20 November 2012
It's Dr Charlotte, Dr Fat from now on
Just over a week ago, I went to Ireland to sit the final oral exam for the PhD. I passed. Today I went to get my thesis bound and sent it off to meet the deadline for the Winter Exam Board at Limerick. There are a couple of formalities to go, and a graduation ceremony in January, but from about now onwards people can start to think about calling me Dr Charlotte. Dr Fat will do too.
Over four years I have worked really hard. As well as producing a 100,000 word thesis, an original argument based in original research, I have published peer-reviewed journal articles, chapters in edited books, and lots of other kinds of articles. I have given many conference papers, a handful of keynotes, and was proud to talk about my work at a fantastic gathering in Toronto earlier this year. I've produced and guested at workshops, made films that have shown at film festivals around the world, organised events, done a couple of artist residencies and a visiting scholarship. I've collaborated on projects with people, been involved with academic publishing in various ways, been the subject of quite a bit of media coverage, and maintained this blog. I can't count the number of conversations and emails that have happened because of this research, and I have been amazingly supported by people who want to see it out there in the world.
By the way, the work that I have produced is, as far as I know, the first publicly-funded, community based, major research project into fat activism. I am proud of that.
I'm sure I'll write more about the study as time passes. I'm looking for a publisher at the moment too, and would appreciate leads relating to that, if you have them to share. I have some plans for the future as well, but I'm not ready to explain them yet.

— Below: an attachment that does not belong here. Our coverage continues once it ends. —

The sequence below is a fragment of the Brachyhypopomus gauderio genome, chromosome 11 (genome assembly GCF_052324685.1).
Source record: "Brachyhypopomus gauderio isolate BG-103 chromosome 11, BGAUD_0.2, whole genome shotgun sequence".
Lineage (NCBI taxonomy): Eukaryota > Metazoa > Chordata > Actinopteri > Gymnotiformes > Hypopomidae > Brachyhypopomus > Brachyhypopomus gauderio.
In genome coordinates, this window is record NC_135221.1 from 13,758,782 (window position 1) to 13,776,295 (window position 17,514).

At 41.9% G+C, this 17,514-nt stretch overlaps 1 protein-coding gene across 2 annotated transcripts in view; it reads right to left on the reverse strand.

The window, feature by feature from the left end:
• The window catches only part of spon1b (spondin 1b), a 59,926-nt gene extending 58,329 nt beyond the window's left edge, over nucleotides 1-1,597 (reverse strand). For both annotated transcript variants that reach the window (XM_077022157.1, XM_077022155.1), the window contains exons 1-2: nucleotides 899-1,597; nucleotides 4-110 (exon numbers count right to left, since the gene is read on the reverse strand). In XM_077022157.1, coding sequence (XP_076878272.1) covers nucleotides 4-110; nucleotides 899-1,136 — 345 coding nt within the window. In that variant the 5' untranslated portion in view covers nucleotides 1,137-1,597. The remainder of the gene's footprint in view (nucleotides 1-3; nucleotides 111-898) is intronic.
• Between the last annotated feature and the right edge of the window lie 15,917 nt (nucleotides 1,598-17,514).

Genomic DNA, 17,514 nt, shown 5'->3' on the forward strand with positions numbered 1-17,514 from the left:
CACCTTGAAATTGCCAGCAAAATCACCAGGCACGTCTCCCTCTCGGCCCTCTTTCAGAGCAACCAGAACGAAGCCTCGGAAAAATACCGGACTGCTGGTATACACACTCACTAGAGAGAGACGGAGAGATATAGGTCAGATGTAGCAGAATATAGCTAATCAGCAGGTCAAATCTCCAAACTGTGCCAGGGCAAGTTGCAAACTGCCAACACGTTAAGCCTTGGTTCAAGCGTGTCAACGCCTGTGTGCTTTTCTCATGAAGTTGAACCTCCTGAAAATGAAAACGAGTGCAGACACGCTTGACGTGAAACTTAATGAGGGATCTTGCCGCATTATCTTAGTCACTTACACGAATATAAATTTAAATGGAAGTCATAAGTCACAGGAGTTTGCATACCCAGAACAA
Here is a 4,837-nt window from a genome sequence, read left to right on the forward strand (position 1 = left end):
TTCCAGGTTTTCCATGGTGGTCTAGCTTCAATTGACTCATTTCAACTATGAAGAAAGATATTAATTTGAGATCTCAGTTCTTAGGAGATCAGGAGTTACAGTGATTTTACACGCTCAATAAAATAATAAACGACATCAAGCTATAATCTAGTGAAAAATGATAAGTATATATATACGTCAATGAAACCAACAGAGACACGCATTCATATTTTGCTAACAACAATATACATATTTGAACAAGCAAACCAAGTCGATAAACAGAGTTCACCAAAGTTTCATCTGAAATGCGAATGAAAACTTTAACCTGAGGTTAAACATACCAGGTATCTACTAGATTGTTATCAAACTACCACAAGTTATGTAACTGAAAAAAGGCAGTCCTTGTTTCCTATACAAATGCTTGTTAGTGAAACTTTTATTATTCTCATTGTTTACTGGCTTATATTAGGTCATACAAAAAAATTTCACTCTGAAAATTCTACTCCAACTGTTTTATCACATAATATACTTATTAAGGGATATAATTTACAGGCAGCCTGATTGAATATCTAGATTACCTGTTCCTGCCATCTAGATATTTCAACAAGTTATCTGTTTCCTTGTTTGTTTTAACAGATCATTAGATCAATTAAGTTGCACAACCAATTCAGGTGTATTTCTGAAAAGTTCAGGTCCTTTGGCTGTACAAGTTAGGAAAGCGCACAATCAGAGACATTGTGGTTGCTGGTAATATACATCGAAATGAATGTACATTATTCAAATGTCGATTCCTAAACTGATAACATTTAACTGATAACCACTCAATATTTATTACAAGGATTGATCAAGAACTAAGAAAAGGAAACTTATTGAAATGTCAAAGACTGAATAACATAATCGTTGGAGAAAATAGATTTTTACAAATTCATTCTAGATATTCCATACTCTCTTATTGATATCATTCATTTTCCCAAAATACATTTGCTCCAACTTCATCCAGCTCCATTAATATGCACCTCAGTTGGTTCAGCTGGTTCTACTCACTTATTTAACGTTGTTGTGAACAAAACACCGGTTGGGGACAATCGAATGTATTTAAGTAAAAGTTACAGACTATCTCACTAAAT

Meanwhile, here's the abstract for the thesis, to give you more of an idea of what I've been up to.
Fat Activism: A Queer Autoethnography
Over my 20 year involvement with the movement, I have come to notice that scant attention is paid to fat activism. Despite intensified interest in fat in 21st century Western culture, the richness of fat activism is not reflected in a somewhat meagre literature, and fat activists themselves have offered few reflective or analytic accounts that deal with the depth and breadth of what they do.
Fat activism offers tools with which marginalised people can adapt and develop agency, community and capital, and contribute to social change. It has the potential to transform obesity policy from that which further entrenches fat people's abjection expensively, to that which builds on resources more compassionately and dynamically. This research project, therefore, represents one such attempt to hasten its development and overturn the trend in which fat activism is routinely assumed, taken for granted, and dismissed by activists, researchers, and institutions.
I begin by situating the research within the existing literature and go on to clarify what fat activism is, to relate it to discourse, and to build on existing theoretical work. I argue against creating universal definitions of fat activism, and invite appreciation for its more ambiguous forms. I produce an assemblage of fat feminist origins and travels, arguing that as well as being an unlimited phenomenon, it is plural, hybrid and evolving, yet suffers from stagnation. I propose that, instead of reproducing collateral damage through discourse, queering fat activism includes many communities of interest, questions binaries, and welcomes multiple interventions.
I use a scavenged autoethnography, bringing myself and the communities of fat activists to which I belong, into this work. This methodology draws attention to standpoint in the construction of fat narratives, expresses my frustration at reproductions of fat people as lifeless and passive empirical subjects, and synthesises activism and research.